7. Reputation: If the author or presenter is well-known, impressively credentialed or highly respected by the target audience, the package can cost much more than for a no-name unknown. Add a factor of exclusivity to increase the premium value even further – for example, the product is available to newsletter subscribers only.

  8. Tangible materials: When an information product includes printed materials and CDs or DVDs that come in the mail rather than just downloadable stuff, the perceived value rises greatly. Buyers appreciate having a physical copy of what they’ve bought, not simply a bunch of files on their computer. This doesn’t mean the materials have to be glossy or expensively packaged. Indeed, a very simple yet professional design emphasizes the specialized, exclusive nature of the information.

  9. Access to the guru or expert: You can easily raise the price of an information package $300 or more if it includes the right to ask questions or interact with someone who is looked up to and not generally accessible. The access can come in the form of a buyers-only forum, consulting time, a telephone conference call, a critique coupon or buyers-only call-in hours. And guess what? Most people who pay extra for this sort of option do not actually use the access, yet they consider it worth having spent more money on.

  10. Consulting, coaching or mentoring component: Here there’s a more formalized kind of one-on-one help or advice included with the product, prompting a steep rise in perceived value, even if, as with #9, few participants take advantage of the opportunity. Since they figure that’s their own fault, they’re still willing to pay the premium fee for something that makes coaching, advice or feedback available.

  11. Community or support: Customers may feel isolated and unsure how to find others who share a particular challenge or achievement. If so, providing access to a group of people who, let’s say, are running a third-generation family business or recovering from a rare kind of abuse has extra value for people.

  12. Additional services: My $795 home-study course on presenting profitable teleseminars includes having me distribute a press release for them at no charge – a $149 value. Here you’re not simply piling on downloadable bonuses, which everyone knows cost next to nothing to deliver, but bundling in an extra service that would normally cost extra, such as free proofreading or a free reality check for the participant in “Complete Your Business Plan in 30 Days.”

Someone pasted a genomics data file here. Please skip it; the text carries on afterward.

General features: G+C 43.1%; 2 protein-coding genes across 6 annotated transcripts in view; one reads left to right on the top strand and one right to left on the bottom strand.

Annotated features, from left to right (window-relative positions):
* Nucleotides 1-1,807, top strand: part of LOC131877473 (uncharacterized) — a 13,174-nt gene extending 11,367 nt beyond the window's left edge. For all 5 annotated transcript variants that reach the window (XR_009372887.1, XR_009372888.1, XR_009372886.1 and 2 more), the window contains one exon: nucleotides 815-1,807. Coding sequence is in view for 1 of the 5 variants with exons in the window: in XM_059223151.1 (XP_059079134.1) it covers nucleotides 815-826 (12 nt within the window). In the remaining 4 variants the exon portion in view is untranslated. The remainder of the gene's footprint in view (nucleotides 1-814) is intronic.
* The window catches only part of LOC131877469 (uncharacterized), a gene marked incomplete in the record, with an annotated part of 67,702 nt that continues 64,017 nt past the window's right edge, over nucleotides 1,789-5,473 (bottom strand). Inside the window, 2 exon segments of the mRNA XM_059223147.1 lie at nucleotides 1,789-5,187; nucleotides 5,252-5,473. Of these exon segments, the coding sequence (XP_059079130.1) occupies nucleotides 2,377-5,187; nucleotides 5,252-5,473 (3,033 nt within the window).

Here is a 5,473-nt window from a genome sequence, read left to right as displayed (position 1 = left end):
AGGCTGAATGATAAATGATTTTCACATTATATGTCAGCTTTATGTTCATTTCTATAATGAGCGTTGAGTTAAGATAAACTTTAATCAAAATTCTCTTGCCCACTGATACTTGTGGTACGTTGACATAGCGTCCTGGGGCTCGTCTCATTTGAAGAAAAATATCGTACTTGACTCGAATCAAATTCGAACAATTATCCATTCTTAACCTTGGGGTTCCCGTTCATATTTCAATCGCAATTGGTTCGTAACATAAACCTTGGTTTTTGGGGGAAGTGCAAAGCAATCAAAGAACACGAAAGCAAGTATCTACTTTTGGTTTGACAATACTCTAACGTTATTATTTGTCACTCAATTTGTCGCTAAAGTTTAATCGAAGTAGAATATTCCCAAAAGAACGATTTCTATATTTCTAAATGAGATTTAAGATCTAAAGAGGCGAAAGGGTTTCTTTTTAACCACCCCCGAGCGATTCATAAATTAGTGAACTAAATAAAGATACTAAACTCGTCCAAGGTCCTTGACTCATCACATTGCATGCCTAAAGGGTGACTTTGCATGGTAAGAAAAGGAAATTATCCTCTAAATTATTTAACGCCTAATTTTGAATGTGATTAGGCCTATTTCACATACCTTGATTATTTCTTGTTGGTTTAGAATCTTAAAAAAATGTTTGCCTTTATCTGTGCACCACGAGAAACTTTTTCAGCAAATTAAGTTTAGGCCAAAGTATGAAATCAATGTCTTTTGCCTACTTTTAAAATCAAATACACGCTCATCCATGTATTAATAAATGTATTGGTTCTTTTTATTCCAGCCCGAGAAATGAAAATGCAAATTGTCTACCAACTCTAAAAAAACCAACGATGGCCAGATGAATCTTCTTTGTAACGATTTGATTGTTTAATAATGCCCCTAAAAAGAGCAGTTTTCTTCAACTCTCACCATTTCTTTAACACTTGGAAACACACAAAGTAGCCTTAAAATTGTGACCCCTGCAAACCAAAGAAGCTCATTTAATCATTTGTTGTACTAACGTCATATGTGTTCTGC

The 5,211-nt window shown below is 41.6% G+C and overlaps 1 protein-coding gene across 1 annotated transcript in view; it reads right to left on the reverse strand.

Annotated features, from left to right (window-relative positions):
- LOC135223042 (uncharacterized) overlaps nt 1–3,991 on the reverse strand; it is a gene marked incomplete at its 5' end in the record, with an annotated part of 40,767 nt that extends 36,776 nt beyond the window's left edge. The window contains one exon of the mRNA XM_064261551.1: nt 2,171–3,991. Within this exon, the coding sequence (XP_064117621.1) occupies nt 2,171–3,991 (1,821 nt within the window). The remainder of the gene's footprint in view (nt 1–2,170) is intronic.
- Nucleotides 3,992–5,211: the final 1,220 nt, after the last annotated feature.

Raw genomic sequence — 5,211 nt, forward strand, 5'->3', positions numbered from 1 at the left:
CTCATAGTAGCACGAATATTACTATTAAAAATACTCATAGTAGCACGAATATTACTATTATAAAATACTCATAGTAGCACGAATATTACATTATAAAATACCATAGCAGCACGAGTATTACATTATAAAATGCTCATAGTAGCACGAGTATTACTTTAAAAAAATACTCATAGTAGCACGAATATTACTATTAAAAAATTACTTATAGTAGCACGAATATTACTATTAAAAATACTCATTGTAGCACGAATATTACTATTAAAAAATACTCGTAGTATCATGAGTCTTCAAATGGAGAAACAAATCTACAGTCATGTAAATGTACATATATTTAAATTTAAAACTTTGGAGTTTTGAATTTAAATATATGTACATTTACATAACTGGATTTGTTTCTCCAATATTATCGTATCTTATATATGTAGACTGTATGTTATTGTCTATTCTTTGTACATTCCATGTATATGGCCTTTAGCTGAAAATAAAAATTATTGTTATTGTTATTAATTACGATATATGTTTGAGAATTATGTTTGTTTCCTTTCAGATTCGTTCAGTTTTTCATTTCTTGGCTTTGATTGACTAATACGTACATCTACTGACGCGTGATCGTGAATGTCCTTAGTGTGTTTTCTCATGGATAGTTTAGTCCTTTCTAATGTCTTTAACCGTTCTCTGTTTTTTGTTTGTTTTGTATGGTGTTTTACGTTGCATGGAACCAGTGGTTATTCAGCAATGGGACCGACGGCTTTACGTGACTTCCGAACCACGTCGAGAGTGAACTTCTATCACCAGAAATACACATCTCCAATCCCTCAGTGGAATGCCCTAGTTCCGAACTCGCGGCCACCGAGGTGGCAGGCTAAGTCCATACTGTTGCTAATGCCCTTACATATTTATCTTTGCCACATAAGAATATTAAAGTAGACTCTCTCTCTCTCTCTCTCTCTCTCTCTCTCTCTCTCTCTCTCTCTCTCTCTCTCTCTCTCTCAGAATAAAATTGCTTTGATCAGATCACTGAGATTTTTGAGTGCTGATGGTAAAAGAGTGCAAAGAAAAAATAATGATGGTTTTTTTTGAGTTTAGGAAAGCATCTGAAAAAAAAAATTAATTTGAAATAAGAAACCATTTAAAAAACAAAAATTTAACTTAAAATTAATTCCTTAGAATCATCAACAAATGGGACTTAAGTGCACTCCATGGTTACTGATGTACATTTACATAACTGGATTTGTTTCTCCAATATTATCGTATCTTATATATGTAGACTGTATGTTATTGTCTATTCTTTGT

13. Tools: Include software, spreadsheets, calculators, checklists, scripts, templates, samples, workbooks and so on as another way of increasing perceived value. These items aren’t informative so much as useful in accomplishing tasks. To the extent that the average buyer hasn’t encountered the tools elsewhere, perceived value rises.

  14. Certification: Participants adore it when satisfactory completion of your program entitles them to call themselves a certified something or other. Because this beefs up their credentials, they’re happy to pay more for a program that includes certification.

  15. Continuing education credit: Some professionals have to earn a certain number of education credits each year to keep a license current. If that applies to your content area, investigate which organizations hand out the credits, then apply for inclusion in their program. The very same content is worth more to participants who can satisfy continuing education requirements by buying your information.

Along with increasing the perceived value of information products, these fifteen factors strongly reduce refund requests, too. Now go back through the list and think about which elements you can incorporate to boost your infomarketing profits!

Marcia Yudkin: The author of 11 books and five multimedia home-study courses, Marcia Yudkin has been selling information in one form or another since 1981. Download a free recording of her answers to the most commonly asked questions about information marketing by entering your information into the privacy-assured request box at: http://www.yudkin.com/informationempire.htm.